Back to school for the ARU and Reds
April 6, 2014
Ben McCalman and his Western force team-mates punished Queensland's errors © Getty Images
It was a weekend for massive on- and off-field brain snaps.
The Queensland Reds must still be wondering what happened. They enjoyed promising territory and possession all game, but lost to the Western Force, the masters of minimalist football.
In times of stress, the Reds fell short in the intelligence stakes, making several mind-numbingly dumb decisions, and lost to a relentless 10-man orientated team which soaked up everything. After that performance, the Reds are forced to take the Dunce's hats off the heads of the New South Wales Waratahs.
But that was nothing compared to the weird and wacky statements made by Australian Rugby Union chief executive Bill Pulver to the Sydney Daily Telegraph newspaper.
The Western Force steal a thrilling win from Reds at Suncorp Stadium (Available in Australia Only)%]
A few days earlier, the clue was provided that there was something decidedly odd going on at the ARU bunker. After months of talking the game down, crying poor and playing the blame game, Pulver had gone a bit bolshie. Maybe someone in the ARU spin-doctor department whose official duties include "Issues/Crisis Management" had prodded him into putting on the jackboots. All it did was create another crisis.
Taking on the other football codes suddenly appeared to be the push in a bid to improve the ARU's hope of boosting its TV broadcasting deal to give it some hope of gaining much-needed revenue to its withering coffers.
In an interview with Fairfax New Zealand's Marc Hinton, Pulver made the strange comment: "The AFL and NRL enjoy, respectively, $250 million and $200 million of broadcasting revenue a year. We've also got what we call soccer, which has landed in a bit of a sweet spot as Australia goes increasingly multicultural."
"Bit of a sweet spot" and "increasingly multicultural"? What nonsense. Australian soccer, or football, has been on a solid footing for decades.
On Saturday morning in an interview with the Telegraph's Iain Payten, Pulver went further. He declared the Wallabies a superior product to the Socceroos - a statement that will alienate him from the millions who follow the world's number one sporting code. He believes that rugby deserves far more than its $25 million per annum broadcasting deal with Fox Sports, and should match or even better the $40 million per year deal football enjoys with Fox Sports and SBS.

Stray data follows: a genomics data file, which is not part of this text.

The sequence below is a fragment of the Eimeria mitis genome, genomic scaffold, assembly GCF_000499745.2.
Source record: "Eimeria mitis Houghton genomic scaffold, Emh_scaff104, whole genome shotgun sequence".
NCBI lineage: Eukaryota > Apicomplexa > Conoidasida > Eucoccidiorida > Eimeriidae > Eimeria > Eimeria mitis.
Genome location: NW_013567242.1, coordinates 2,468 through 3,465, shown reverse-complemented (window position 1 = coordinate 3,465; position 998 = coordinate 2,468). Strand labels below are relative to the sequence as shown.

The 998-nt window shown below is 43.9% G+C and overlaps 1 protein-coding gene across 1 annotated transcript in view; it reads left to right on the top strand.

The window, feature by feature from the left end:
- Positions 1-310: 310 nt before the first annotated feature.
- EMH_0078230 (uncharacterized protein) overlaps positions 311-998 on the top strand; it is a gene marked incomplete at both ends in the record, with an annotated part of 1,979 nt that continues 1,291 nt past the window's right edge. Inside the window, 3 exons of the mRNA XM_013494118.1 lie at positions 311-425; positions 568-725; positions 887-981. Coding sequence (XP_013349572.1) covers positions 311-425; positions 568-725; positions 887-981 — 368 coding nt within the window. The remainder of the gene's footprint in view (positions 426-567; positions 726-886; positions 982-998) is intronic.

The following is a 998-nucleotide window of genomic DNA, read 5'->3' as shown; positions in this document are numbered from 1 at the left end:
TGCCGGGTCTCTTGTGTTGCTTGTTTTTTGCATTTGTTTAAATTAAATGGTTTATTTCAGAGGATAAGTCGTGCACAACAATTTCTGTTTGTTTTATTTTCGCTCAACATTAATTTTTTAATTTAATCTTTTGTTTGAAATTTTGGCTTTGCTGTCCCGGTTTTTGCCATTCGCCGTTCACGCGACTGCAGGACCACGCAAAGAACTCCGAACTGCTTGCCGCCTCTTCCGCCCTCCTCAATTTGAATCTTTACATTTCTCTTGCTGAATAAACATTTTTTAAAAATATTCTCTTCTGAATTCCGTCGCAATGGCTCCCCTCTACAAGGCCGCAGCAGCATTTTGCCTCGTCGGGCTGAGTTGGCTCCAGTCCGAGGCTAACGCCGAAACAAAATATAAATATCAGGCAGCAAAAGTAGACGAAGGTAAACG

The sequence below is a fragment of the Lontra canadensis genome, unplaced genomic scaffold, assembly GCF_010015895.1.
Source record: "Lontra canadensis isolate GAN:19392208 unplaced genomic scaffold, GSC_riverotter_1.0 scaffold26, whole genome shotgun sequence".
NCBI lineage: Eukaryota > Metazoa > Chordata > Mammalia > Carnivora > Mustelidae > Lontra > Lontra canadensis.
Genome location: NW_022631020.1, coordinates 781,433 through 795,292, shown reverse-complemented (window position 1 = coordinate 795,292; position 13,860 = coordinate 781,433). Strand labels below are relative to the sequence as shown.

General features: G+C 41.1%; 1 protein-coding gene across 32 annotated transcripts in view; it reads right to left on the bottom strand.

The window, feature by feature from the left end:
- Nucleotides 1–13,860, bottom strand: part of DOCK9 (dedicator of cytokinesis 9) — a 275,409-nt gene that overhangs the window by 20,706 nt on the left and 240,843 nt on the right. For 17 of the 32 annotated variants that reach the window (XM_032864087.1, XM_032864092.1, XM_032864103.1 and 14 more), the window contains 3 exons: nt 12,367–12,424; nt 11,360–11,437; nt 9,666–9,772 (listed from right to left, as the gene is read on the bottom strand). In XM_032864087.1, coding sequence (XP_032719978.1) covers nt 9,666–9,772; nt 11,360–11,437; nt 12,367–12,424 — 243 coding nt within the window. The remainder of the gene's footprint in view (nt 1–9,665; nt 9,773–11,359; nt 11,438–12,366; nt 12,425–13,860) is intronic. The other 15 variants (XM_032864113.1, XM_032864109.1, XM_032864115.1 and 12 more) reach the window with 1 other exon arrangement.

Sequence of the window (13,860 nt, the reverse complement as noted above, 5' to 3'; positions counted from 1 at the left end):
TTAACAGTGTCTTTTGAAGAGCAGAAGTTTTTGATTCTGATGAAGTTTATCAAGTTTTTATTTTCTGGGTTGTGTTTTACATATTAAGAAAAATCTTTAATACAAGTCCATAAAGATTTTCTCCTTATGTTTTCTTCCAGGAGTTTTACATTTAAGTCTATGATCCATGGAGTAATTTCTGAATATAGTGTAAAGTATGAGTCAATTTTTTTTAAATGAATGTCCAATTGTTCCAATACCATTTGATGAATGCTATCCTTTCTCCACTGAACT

"Unlike the Socceroos, the Wallabies are truly competitive against all of the best teams in the world. So I think as an asset, the Wallabies are in a very strong position from a broadcasting perspective," Pulver told Payten.
This comes at a time when local broadcasters are naturally attracted to football, as it plays its A-League games in Australia and New Zealand - something that sucks in the viewers. It comes at a time when SANZAR is pushing for less Australian rugby derbies, and more overseas games that will basically not interest local audiences, or broadcasters.
It also comes at a time when Australia seriously lacks clout at SANZAR level, where, according to several high-ranking sources, South African and New Zealand officials take delight in either intimidating or ignoring their Australian counterparts. Once what Australia said on the world stage held some weight. Not at the moment. They are fobbed off. What South Africa and New Zealand want, they get - and so more and more South African Super Rugby teams, plus Argentina are included in the tournament. South African and Argentinean games simply don't rate in Australia.
No wonder sources are claiming several decision makers at Fox Sports are losing patience with the ARU.
The only voice of reason at the moment is the Australian players union - Rugby Union Players Association (RUPA) - which vehemently opposes expansion. RUPA head Greg Harris said having seven teams based in the South African time zone would be a disaster for the local game. RUPA is instead pushing for a 10-team Trans Tasman competition involving countless games that would appeal to the Australian viewer. Harris argues that anyone signing off on a deal involving 18 Super Rugby teams was "not acting in Australia's best interests".
Further in the Daily Telegraph was an even more telling Pulver quote. Asked by Payten to explain his decision to back Super Rugby expansion "despite warnings of dire financial consequences for Australian rugby," Pulver replied: "We don't always make decisions exclusively for the good of Australian rugby. On occasion you make decisions for the good of all rugby."
Stop right there. Surely someone on the ARU board has to tell its figurehead that his job actually does revolve around making decisions exclusively for the good of Australian rugby.
Pulver is after all the CEO of the ARU, not the International Rugby Board or the United Nations.
Come in number two, your time is up!
© ESPN Sports Media Ltd
Join the conversation with Greg on Twitter @GregGrowden
Ireland coach Joe Schmidt won the tactical battle and set his team on course for a shot at the Grand Slam. Tom Hamilton reports from Dublin
With the World Cup only a few months away, the last thing France needed was doubts over the future of their coach, writes Huw Richards
They came to Murrayfield looking to put down a marker, but Scotland were sent home with their tails between their legs, writes Tristan Barclay
The controversial tackling technique will be in full swing in Dublin on Sunday, writes Conor O'Shea, and could be a decisive factor for Ireland